Jun 29, 2007 Anna rated it it was ok
Shelves: adult-100
This book was boring. This scientist is trying to rationalize unexplainable things (miracles bascially) that happen to people. She can't seem to wrap her mind around the fact that science and rational thought can't explain these miracles (she doesn't use that word but the events are basically that). She also seems to be really assamed to believe in some psychic phenomenon, even though it effected her positively, because the science community shuns it.

The best part of the book was reading about
Sally Fouhse
Jan 06, 2011 Sally Fouhse rated it liked it
I gave it a 3 because it seemed a bit repetitive and catty. I also question some of the statistics from various studies: a certain study reveals that, say, 60% of participants beat random odds of stating a color someone in another room is thinking of - but there are only 12 people in the study! Not enough for reliable data. However, I don't doubt the truth of may of the topics, such as the harp event or the remote viewing studied by the CIA. There are so many things we don't know about how the b ...more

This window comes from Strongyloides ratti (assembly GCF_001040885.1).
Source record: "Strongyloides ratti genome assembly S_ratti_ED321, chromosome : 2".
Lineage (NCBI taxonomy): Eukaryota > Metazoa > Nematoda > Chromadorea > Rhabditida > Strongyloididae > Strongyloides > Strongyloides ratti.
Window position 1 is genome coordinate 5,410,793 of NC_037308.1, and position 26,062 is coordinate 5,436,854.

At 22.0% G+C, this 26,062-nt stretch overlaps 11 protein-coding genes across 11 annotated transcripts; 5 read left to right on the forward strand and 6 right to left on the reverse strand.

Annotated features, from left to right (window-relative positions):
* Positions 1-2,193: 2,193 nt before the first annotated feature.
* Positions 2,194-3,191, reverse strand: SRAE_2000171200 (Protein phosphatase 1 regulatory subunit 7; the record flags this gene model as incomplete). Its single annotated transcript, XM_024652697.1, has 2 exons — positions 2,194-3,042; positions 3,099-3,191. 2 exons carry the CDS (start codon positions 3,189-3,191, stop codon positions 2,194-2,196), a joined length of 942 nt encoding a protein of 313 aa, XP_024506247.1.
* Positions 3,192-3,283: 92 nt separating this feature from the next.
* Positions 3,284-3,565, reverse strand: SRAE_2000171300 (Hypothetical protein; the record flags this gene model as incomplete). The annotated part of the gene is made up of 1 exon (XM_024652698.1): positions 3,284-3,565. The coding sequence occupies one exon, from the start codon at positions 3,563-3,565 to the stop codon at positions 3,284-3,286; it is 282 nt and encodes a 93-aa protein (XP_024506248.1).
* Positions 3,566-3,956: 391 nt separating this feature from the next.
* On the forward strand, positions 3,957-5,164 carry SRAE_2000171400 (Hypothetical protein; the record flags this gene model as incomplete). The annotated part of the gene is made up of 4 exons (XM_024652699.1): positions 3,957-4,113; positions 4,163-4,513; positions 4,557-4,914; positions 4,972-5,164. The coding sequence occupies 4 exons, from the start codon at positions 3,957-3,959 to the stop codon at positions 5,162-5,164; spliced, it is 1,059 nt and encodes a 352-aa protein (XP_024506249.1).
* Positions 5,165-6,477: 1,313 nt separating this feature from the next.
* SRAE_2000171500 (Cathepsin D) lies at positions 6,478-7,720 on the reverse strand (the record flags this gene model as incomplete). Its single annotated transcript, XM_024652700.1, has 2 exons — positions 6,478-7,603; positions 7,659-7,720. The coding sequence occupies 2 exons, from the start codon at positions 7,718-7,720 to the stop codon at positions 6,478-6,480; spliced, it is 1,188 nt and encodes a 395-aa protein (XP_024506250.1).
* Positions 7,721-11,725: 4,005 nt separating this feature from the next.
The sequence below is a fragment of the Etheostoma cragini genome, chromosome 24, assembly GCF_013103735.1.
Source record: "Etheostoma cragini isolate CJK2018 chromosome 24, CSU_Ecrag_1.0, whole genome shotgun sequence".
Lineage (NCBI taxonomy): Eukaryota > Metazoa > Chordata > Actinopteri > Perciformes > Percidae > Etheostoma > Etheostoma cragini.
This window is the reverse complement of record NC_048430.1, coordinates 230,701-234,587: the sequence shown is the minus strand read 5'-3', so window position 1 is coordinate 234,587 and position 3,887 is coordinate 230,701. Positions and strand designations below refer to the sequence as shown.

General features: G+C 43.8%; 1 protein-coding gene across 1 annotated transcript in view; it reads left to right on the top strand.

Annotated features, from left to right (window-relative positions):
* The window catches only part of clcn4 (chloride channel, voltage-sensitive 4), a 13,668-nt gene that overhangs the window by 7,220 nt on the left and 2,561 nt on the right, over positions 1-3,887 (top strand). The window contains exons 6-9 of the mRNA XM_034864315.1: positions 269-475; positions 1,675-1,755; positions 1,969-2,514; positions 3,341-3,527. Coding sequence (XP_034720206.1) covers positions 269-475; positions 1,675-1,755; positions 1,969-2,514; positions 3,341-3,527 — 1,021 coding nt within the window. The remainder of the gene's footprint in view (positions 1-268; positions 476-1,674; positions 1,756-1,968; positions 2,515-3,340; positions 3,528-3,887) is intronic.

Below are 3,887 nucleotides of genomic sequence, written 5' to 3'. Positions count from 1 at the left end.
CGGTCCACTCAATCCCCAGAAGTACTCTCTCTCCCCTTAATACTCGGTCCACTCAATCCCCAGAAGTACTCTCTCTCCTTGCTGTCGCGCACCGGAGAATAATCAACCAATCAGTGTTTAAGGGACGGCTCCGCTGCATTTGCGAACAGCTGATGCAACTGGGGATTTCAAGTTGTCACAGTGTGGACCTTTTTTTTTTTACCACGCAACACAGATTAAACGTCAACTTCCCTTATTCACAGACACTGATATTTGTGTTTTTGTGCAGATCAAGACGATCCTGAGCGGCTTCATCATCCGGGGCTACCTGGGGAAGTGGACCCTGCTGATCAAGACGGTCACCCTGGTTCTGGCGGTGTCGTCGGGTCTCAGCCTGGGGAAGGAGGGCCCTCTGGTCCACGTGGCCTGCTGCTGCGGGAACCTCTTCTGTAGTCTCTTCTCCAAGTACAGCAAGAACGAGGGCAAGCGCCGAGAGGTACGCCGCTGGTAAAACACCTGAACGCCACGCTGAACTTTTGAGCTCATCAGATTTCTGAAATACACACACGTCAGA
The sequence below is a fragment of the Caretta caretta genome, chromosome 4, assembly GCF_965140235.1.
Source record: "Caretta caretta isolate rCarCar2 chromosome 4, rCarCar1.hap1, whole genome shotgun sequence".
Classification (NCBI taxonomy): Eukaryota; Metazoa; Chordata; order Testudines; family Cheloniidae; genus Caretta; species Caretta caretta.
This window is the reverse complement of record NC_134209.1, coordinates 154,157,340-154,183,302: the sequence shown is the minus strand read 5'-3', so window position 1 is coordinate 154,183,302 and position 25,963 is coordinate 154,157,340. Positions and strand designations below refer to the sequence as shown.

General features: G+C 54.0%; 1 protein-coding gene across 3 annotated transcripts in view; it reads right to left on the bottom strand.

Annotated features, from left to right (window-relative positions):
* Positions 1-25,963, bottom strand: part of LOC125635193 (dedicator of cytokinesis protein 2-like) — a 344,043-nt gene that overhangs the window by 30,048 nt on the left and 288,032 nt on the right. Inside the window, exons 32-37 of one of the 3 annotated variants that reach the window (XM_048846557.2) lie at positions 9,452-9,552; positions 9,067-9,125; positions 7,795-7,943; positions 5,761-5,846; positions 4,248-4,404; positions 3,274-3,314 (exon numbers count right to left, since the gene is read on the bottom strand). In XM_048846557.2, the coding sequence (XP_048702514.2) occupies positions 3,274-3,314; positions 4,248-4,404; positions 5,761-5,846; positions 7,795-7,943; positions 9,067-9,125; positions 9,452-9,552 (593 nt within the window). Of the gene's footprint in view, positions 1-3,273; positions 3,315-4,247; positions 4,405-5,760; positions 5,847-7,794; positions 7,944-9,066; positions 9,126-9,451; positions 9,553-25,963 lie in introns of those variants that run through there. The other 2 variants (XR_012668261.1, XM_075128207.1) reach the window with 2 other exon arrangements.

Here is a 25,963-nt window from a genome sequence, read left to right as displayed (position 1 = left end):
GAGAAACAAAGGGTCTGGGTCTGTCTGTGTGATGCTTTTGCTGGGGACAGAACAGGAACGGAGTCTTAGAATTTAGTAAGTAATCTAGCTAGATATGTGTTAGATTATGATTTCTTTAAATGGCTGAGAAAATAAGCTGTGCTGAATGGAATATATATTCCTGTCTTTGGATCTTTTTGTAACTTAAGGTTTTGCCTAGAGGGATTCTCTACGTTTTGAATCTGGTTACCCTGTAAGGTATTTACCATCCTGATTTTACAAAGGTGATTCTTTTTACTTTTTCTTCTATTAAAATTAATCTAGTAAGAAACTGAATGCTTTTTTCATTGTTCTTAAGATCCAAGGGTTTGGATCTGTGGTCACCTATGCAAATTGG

Aug 19, 2007 Barbara rated it really liked it
I liked this book enough to pay a lot of money to consult with one of the psychics she recommended. Upon reflection, I wasn't too impressed with the psychic. That led me to rethink some of what I thought was so great about the book. Still, I found her stories about ESP experiences and her review of the research on ESP to be quite well done. She started out as a skeptic and found herself changed both by personal experience and by her research. Despite being a psychoanalyst, she was a very smart w ...more
David Wen
Jan 23, 2015 David Wen rated it liked it